First and foremost, most of us who are in tune with learning about ourselves, who focus on self-reflection, and self-improvements are probably pleasers by nature.  We help people all the time: we offer our advice, whether it’s asked of us  or not, and we probably don’t say no! 

 We are serial doers and helpers who are there whenever people ask us for our opinion or a favor. As pleasers, we want to help, we want to be effective, and we want to make life easier for others.

This is a good quality. However, if we are not careful, this can lead us to a negative headspace full of dark emotions, stress, anxiety, exhaustion, or just being so busy that we cannot focus on ourselves. 

Instead of pushing ourselves to this point, it is imperative that we learn to say “No!”

Saying no is important.

Many of us who are people pleasers would agree with this, which beckons the question: “Iif we understand that saying “No” more often is needed, then why do we not do it?

I believe that we avoid saying no because we are nervous that it will be a negative experience. If we say “no,” we could hurt the other person’s feelings, deny them the help that they need, or leave them without a support system.

By saying no, we could risk feeling uncomfortable or awkward or like we have failed someone in some way.

What if I told you that there is a way to say no while also avoiding many of these feelings of awkwardness?

How to say No

1. Set Personal Boundaries 

I sometimes get a little too busy and i’ve actually had to learn to set boundaries for myself when I help people. For example, as a business coach, I work Monday, Tuesday, and Wednesday, for 12 to 15 hours each day. On any of these days, if you approached me about setting up a meeting at 7 p.m, I’ll say yes. However,  Thursday, Friday, and the weekends are set aside for myself and my family.

So, if you approached me and said “Hey, Ed, are you able to meet with me on Thursday at 8pm?”,  the answer is no!

This is because I have set this boundary for myself and I know that by accepting this meeting, I will be allowing my work life to intrude on my personal life, my mental wellness, and my family time. This might sound a little selfish, but by establishing clear boundaries to care for myself and my needs I am able to be more effective in helping others. 

2. Have a strategy in Place to Say “No”

It sounds silly, but if you are not used to saying “No” you might need to adopt some strategies to use as you acclimate to this new practice. Identify a few key phrases that you could use when saying “No” that will both elevate you and the other person. For example, you could say “I’m honored but i can’t”

By saying this, you are acknowledging that  you feel super excited that they thought of you but that you are unavailable. You are letting them down softly.  um unfortunately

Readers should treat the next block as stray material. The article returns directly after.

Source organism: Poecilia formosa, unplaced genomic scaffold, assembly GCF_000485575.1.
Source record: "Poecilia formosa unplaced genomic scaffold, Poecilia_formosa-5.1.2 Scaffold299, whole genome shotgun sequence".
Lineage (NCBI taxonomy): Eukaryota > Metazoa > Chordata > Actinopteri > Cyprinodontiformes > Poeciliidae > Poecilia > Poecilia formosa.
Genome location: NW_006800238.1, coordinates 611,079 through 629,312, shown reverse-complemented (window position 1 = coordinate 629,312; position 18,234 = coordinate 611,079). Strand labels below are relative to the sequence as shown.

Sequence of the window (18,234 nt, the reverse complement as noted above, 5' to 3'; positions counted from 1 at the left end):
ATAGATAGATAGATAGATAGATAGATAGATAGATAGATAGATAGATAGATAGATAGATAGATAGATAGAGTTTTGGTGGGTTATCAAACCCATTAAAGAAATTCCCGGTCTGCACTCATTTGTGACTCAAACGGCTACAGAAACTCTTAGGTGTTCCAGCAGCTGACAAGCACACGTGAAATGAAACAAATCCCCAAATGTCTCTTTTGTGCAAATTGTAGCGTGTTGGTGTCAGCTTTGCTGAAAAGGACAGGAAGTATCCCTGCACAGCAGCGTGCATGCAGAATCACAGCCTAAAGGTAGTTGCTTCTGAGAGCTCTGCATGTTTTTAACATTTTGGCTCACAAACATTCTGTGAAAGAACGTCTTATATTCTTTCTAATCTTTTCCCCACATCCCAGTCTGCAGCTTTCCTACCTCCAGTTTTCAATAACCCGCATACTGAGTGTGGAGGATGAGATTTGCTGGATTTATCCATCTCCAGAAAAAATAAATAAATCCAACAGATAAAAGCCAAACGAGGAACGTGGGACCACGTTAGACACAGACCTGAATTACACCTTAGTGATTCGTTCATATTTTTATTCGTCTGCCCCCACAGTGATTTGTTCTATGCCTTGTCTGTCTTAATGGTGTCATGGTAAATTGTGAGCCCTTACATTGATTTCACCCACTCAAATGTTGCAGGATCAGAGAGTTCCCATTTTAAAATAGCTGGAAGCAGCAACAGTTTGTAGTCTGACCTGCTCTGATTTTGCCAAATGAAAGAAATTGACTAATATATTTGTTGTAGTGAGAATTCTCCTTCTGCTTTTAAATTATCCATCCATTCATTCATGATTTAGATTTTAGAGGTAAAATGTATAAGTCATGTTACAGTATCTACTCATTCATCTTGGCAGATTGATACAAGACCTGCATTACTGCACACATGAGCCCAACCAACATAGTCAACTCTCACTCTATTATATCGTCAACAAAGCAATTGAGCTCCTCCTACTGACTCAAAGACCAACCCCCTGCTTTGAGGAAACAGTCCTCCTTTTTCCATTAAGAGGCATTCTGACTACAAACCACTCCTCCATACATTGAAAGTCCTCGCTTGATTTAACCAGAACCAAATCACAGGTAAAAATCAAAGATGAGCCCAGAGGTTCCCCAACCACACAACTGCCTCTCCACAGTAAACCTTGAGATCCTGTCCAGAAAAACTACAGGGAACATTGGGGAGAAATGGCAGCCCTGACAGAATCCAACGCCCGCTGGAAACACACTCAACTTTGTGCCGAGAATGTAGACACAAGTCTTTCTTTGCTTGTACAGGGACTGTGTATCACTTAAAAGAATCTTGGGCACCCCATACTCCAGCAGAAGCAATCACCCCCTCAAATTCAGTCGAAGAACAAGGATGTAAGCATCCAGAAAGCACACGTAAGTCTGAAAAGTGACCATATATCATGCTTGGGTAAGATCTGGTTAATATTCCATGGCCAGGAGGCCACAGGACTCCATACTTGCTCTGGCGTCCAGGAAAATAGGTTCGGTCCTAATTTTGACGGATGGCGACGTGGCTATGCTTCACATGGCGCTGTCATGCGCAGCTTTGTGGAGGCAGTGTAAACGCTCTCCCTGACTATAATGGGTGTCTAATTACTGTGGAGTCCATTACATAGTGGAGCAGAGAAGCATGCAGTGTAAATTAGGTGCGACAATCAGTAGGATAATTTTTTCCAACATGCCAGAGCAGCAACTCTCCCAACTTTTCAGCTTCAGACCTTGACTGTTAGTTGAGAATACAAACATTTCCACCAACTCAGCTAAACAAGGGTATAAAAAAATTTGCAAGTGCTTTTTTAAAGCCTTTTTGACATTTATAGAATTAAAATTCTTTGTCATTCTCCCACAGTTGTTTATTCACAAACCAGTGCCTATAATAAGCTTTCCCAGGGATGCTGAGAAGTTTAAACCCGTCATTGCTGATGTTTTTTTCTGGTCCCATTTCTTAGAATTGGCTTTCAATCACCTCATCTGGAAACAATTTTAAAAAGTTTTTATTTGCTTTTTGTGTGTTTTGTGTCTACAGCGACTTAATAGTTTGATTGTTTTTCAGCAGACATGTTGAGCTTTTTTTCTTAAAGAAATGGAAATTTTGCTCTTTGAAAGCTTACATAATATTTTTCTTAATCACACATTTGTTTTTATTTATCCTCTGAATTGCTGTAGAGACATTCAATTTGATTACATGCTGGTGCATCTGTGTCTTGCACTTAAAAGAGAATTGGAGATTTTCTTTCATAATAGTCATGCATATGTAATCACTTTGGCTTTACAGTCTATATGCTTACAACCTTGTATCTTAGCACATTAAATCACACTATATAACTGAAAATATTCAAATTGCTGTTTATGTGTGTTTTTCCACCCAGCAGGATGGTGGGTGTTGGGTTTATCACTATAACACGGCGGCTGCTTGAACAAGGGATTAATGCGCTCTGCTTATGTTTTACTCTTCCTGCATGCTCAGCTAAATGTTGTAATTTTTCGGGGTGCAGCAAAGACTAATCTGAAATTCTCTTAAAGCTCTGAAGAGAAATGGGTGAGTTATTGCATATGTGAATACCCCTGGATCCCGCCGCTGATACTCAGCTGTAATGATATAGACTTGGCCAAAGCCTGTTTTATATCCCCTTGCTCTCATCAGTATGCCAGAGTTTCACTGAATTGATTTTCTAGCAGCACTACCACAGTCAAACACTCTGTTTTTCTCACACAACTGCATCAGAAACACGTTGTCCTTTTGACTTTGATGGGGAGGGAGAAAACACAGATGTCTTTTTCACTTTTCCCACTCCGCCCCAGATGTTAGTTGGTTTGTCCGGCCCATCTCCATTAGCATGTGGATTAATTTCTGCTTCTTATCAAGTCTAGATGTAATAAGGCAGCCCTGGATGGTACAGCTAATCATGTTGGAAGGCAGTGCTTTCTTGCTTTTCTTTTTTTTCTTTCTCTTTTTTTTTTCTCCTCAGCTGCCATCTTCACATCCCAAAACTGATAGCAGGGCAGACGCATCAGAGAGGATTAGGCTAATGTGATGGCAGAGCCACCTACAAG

A second strategy is saying “I would love to hear more about this, but now is not the best time – could I get back to you in about an hour?”

This strategy is great if you do not do well under pressure. It allows you to take a step back from the proposition and collect your thoughts. In this approach, you are acknowledging your feelings, letting them know that you are intrigued, and setting up a point in the future to talk with them more. This is extremely beneficial with phone calls, for example. Sometimes we are so busy that the simple act of answering a phone brings about feelings of stress and anxiety. DO NOT LET THAT STRESS INTO YOUR LIFE! Simply let them know that now is not a good time, but you are available later. 

3. Have a Calendar and Know your Commitments and Time Constraints

Sometimes we say yes because we think we can do more than we actually are able to. We forget everything on our calendars and the different obligations that we have. By maintaining a calendar and outlining everything we need to do, we can better plan. This will help us to say no, or better manage the needs of ourselves and others as they arise.

Having a calendar will invite balance and understanding into our lives. When creating your calendar, schedule everything.

Do you have an important meeting? Schedule it!  Do you have dinner with your family each night? Schedule it! Do you watch a specific show on Tuesday nights? Schedule it! Also, do not forget to schedule times to prepare for meetings, finish tasks at your job, go out – or even to do nothing at all! If you schedule it, you are less likely to overbook!

4. Forgive Yourself

The last, and most important piece of advice is to learn to forgive yourself. Understand this, you cannot be all things to all people. If you try, you will lose yourself in the process. You are special, you are wonderful, and you are uniquely you. The world NEEDS you to be you. Don’t lose yourself in other people. If you cannot help them while maintaining your personal balance, that is okay! Say no, forgive yourself, move on from those negative feelings, and have confidence that you made the best decision that you could in the moment. 

To learn more about this topic, check out our video below: